From the Judaean Desert to the Great Sea: Qumran in a Mediterranean Context

in Dead Sea Discoveries
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The time when Qumran was studied in splendid isolation is long gone, but much work remains to be done when it comes to situating the site in its wider context. In this paper, Qumran is contextualized, on the one hand, within the larger ecological history of the Mediterranean and, on the other, within the Mediterranean world of classical antiquity. Questions regarding the functions of the Qumran settlement are addressed from the perspective of “marginal zones” in the Mediterranean, which provides an ideal backdrop through which to illumine aspects of daily life at Qumran. Furthermore, it is shown how comparative case studies from the Graeco-Roman Mediterranean help us to nuance the discussion concerning “Hellenization” or “Romanization” with regard to Qumran. Finally, a new understanding of L4, which is here interpreted primarily as a dining room, is proposed on the basis of archaeological parallels from the Graeco-Roman world. A pan-Mediterranean perspective, therefore, allows us to generate new insights on old questions and novel interpretations.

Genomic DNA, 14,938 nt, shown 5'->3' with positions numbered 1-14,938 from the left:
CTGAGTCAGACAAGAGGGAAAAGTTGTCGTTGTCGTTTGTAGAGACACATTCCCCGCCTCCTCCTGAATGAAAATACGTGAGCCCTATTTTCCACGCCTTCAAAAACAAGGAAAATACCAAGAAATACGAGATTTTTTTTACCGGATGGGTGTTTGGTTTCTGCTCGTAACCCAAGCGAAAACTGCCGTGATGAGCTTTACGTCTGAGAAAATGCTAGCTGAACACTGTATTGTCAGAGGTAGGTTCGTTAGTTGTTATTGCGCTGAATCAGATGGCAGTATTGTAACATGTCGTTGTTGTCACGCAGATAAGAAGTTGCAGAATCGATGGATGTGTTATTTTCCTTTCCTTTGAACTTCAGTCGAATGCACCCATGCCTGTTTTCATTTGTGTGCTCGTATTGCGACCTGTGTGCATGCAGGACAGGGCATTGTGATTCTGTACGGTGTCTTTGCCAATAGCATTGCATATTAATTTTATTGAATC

Dead Sea Discoveries

A Journal of Current Research on the Scrolls and Related Literature



  • The settlement at Qumran during the first century bce–ce, with a frame highlighting the location of L4.
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  • Qumran: L4, looking south to southwest. Note the low plaster bench along the south wall, the plaster along the wall, and the cupboard in the southeast corner of the room.
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  • Qumran: L4, looking northeast. Note the low plaster bench along the east and north walls, the plaster along the walls, and the “basin” to the east of the north door.
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  • “Basin” to the immediate east of the north door of L4.
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  • Private house at Dura Europos: low plaster bench around room C3-D9.
    View in gallery


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